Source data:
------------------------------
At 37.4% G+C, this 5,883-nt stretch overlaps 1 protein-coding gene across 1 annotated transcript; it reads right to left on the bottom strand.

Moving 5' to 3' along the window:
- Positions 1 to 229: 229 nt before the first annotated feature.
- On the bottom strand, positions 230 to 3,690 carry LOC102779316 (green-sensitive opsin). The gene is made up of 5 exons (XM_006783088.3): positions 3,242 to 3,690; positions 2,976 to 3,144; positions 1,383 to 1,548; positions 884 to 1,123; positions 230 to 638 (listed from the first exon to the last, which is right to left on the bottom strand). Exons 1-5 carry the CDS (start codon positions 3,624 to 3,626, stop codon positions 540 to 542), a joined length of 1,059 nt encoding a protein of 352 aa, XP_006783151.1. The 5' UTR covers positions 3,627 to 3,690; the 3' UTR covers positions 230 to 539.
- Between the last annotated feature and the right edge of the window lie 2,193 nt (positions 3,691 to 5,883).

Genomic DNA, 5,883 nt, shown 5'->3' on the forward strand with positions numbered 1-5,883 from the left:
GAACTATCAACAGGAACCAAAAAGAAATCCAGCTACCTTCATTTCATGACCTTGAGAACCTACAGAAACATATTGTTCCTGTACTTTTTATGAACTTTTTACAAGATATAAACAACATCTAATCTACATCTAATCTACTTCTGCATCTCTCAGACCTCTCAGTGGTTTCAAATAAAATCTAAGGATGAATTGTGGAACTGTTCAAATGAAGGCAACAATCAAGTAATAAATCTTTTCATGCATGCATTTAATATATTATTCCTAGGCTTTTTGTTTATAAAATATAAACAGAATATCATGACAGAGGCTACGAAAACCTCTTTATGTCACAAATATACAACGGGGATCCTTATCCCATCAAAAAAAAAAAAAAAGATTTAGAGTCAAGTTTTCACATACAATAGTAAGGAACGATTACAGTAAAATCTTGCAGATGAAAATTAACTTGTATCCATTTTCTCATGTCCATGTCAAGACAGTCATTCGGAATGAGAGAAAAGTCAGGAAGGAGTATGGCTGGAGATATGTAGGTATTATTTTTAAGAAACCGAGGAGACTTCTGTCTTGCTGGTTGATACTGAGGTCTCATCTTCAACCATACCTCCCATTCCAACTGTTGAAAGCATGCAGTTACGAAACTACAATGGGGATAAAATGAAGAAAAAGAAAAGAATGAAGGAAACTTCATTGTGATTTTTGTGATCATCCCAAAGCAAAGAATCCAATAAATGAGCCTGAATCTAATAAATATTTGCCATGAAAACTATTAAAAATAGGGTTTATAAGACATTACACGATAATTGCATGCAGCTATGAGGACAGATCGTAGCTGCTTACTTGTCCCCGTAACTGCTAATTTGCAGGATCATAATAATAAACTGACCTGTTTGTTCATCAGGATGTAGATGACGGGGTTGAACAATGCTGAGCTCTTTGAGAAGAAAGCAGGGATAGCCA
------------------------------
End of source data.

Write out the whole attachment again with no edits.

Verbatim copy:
At 37.4% G+C, this 5,883-nt stretch overlaps 1 protein-coding gene across 1 annotated transcript; it reads right to left on the bottom strand.

Moving 5' to 3' along the window:
- Positions 1 to 229: 229 nt before the first annotated feature.
- On the bottom strand, positions 230 to 3,690 carry LOC102779316 (green-sensitive opsin). The gene is made up of 5 exons (XM_006783088.3): positions 3,242 to 3,690; positions 2,976 to 3,144; positions 1,383 to 1,548; positions 884 to 1,123; positions 230 to 638 (listed from the first exon to the last, which is right to left on the bottom strand). Exons 1-5 carry the CDS (start codon positions 3,624 to 3,626, stop codon positions 540 to 542), a joined length of 1,059 nt encoding a protein of 352 aa, XP_006783151.1. The 5' UTR covers positions 3,627 to 3,690; the 3' UTR covers positions 230 to 539.
- Between the last annotated feature and the right edge of the window lie 2,193 nt (positions 3,691 to 5,883).

Genomic DNA, 5,883 nt, shown 5'->3' on the forward strand with positions numbered 1-5,883 from the left:
GAACTATCAACAGGAACCAAAAAGAAATCCAGCTACCTTCATTTCATGACCTTGAGAACCTACAGAAACATATTGTTCCTGTACTTTTTATGAACTTTTTACAAGATATAAACAACATCTAATCTACATCTAATCTACTTCTGCATCTCTCAGACCTCTCAGTGGTTTCAAATAAAATCTAAGGATGAATTGTGGAACTGTTCAAATGAAGGCAACAATCAAGTAATAAATCTTTTCATGCATGCATTTAATATATTATTCCTAGGCTTTTTGTTTATAAAATATAAACAGAATATCATGACAGAGGCTACGAAAACCTCTTTATGTCACAAATATACAACGGGGATCCTTATCCCATCAAAAAAAAAAAAAAAGATTTAGAGTCAAGTTTTCACATACAATAGTAAGGAACGATTACAGTAAAATCTTGCAGATGAAAATTAACTTGTATCCATTTTCTCATGTCCATGTCAAGACAGTCATTCGGAATGAGAGAAAAGTCAGGAAGGAGTATGGCTGGAGATATGTAGGTATTATTTTTAAGAAACCGAGGAGACTTCTGTCTTGCTGGTTGATACTGAGGTCTCATCTTCAACCATACCTCCCATTCCAACTGTTGAAAGCATGCAGTTACGAAACTACAATGGGGATAAAATGAAGAAAAAGAAAAGAATGAAGGAAACTTCATTGTGATTTTTGTGATCATCCCAAAGCAAAGAATCCAATAAATGAGCCTGAATCTAATAAATATTTGCCATGAAAACTATTAAAAATAGGGTTTATAAGACATTACACGATAATTGCATGCAGCTATGAGGACAGATCGTAGCTGCTTACTTGTCCCCGTAACTGCTAATTTGCAGGATCATAATAATAAACTGACCTGTTTGTTCATCAGGATGTAGATGACGGGGTTGAACAATGCTGAGCTCTTTGAGAAGAAAGCAGGGATAGCCA